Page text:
Open­ing up a small, en­closed room with a bank of Queen Anne win­dows cre­ated a sunny re­treat that’s per­fect for the 1888 house.

Old House Journal - - Contents - By Deb Wood

Adding a Vic­to­rian con­serv­va­tory fixes a re­mod­el­ing.

When my hus­band, Duke Elling­son, and I set foot into the Vic­to­rian Queen Anne house, built in 1888, we knew this was the one for us. The house is solid and well built—and most of the wood­work had never been painted. The pre­vi­ous owner, a re­storer of church an­tiq­ui­ties, had sta­bi­lized the struc­ture. Nev­er­the­less, there was still plenty of work to do.

We read OHJ cover to cover, and we’re not afraid of de­mo­li­tion, be­cause it doesn’t take any skill. As we re­moved dropped ceil­ings in rooms all over the house, we grew cu­ri­ous about a small, nar­row bed­room on the south side. Al­though it faced south, it had only one win­dow, an odd hor­i­zon­tal that looked like it was put in some­time in the 1950s.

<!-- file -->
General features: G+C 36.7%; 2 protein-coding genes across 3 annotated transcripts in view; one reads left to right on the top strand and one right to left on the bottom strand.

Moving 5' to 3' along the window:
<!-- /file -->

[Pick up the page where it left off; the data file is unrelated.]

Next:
We came into pos­ses­sion of some his­toric pic­tures of the house, taken around 1900. As it turned out, that room had been a side porch. The space re­tained the orig­i­nal, cof­fered porch ceil­ing. We wanted to open it up and have some­thing re­ally sunny. We thought: It used to be a porch, so why couldn’t we make it into a sun porch or con­ser­va­tory?

That got the ball rolling. I tend to cre­ate my ideas and then try to find peo­ple who can work with me on them, so I started by sketch­ing the win­dows I wanted. They’re in the Queen Anne style, where small, square panes of glass sur­round a large pane

ARCHIVAL BE­FORE ARCHIVAL An early 1900s photo shows that what is now the con­ser­va­tory room was orig­i­nally an open porch. BE­FORE The room, a for­mer porch, looked like a face­less bump-out when th­ese own­ers bought the house. LEFT Storm win­dows pro­tect new, cus­tom-made win­dows.

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